The leaders of France and Germany meet in Paris on Thursday to discuss a joint plan to combat a spiralling youth jobs crisis in the eurozone which threatens the future of millions.
German Chancellor Angela Merkel will meet counterpart Francois Hollande to hammer out a common position on the subject, which will be among key issues dominating a European Union summit at the end of June.
The two leaders will first visit the Louvre for a controversial Louvre exhibition on the main themes that structured German thinking from 1800 to 1939. It is possible the display may only increase tensions between Hollande and Merkel after it was lambasted in the German press for being too "clichéd" .
The pair will then hold talks at the Elysee in the afternoon before addressing a news conference.
They will also be handed a report on promoting growth and competitiveness in Europe which is co-authored by Gerhard Cromme, the chairman of the board of Siemens, and Jean-Louis Beffa, the chairman of the board of French glass and construction material maker Saint Gobain.
Berlin and Paris have pledged a joint action plan to create more jobs for youth. Hollande has warned of a generational "rupture" if the problem is not tackled on an emergency footing.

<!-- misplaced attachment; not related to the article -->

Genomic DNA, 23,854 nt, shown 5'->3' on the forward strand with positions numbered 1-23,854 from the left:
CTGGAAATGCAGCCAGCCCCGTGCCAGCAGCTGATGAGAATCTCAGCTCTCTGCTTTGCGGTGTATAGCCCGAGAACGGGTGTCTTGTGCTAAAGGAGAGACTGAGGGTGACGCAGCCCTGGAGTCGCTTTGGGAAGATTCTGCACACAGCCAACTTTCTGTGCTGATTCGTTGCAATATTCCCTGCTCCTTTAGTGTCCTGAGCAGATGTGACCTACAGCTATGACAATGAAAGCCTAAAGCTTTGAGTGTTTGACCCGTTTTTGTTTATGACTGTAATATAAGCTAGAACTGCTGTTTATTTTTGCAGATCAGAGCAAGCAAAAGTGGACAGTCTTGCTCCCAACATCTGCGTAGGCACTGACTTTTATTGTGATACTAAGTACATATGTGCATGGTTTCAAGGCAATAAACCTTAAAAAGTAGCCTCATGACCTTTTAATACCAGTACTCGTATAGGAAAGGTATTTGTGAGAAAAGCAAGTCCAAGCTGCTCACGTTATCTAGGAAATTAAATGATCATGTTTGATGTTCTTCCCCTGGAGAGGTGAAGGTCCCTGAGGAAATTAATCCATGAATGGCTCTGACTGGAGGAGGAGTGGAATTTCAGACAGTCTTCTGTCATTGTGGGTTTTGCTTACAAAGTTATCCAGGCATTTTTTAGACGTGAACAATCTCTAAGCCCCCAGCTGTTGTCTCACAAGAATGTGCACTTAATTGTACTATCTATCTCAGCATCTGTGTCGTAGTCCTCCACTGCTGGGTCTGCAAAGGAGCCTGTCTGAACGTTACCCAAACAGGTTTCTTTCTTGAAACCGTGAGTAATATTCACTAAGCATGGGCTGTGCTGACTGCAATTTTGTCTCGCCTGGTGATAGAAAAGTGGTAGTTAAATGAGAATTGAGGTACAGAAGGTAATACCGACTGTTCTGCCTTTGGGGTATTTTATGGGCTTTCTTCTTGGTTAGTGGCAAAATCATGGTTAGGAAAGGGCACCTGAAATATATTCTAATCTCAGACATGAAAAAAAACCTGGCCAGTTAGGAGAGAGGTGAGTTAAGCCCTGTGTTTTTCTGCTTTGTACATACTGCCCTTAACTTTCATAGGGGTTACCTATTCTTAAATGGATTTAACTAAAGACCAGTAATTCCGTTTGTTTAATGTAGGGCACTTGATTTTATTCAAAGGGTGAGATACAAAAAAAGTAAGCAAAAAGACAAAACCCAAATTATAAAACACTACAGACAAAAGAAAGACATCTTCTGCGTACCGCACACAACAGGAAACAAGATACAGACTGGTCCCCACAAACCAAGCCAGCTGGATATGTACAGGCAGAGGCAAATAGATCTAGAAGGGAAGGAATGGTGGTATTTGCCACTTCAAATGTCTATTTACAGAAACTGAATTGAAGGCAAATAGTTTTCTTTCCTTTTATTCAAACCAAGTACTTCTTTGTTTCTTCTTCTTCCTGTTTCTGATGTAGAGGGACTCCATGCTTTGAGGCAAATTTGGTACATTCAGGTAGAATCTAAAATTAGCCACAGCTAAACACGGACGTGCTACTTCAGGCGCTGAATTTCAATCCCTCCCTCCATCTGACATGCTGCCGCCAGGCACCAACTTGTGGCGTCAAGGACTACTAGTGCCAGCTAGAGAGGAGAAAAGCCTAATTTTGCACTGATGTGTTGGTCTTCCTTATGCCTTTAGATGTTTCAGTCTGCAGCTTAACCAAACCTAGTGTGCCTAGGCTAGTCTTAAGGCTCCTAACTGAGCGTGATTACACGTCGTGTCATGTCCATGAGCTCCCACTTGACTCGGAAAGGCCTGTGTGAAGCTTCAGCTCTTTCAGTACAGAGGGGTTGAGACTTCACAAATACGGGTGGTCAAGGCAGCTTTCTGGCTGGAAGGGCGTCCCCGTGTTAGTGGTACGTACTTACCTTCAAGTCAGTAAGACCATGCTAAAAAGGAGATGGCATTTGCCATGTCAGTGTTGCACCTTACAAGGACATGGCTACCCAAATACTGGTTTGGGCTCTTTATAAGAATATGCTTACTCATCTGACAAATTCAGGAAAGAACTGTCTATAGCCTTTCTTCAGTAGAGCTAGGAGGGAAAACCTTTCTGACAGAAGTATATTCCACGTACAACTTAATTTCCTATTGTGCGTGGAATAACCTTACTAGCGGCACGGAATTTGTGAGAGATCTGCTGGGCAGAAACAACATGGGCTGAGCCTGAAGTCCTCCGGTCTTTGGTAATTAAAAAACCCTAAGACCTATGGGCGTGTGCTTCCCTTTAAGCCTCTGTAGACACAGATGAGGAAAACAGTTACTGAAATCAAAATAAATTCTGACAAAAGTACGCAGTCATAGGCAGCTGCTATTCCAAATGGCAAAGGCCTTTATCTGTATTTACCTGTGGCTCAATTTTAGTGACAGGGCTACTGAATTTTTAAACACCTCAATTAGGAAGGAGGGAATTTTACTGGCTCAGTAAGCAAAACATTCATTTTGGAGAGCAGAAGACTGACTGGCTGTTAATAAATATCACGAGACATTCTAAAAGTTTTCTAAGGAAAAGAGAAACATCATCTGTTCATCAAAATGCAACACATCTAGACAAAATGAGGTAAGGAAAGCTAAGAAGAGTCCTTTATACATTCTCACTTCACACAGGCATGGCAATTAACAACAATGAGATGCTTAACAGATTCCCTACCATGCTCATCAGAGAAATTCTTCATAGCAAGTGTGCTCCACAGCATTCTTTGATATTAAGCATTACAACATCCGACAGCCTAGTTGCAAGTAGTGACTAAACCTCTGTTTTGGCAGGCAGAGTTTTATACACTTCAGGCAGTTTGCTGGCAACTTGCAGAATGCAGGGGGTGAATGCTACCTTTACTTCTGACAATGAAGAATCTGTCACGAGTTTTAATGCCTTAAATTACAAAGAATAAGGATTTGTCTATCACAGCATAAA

About six million youths are officially registered as unemployed in Europe.
Merkel has called a Berlin gathering on youth unemployment on July 3 with labour ministers from all EU member states, where the initiative is expected to be officially presented. Hollande will attend that conference.
Joblessness among young people is a critical problem in many countries in the eurozone, particularly those enacting tough reforms to restructure their
economies and reduce debt.
In some of these nations, the unemployment rate among youth exceeds 50 percent.
The bundle of initiatives include an EU plan which will harness €6 billion which could be leveraged and used as guarantees to raise up to 10 times more in loans to fuel employment.
French Labour Minister Michel Sapin has said the plan would target small- and medium-sized businesses to create jobs. His German counterpart Ursula von der Leyen has echoed him saying these businesses were often ready to raise production but were hamstrung by the lack of access to cheap credit.
The European Commission said this month in a forecast that the eurozone economy will likely shrink for a second year while unemployment will rise to a record 12.2 percent.
A Eurostat report on April 30 said that a total of 5.6 million people aged under 25 were registered as unemployed in the 27-member European Union in March, of whom 3.5 million were from the eurozone.
Germany has the lowest rate of youth unemployment in the European Union, with only eight percent of the working population aged between 15 and 24
without work. In France the figure is 24 percent, while it is more than 55 percent in Greece and Spain.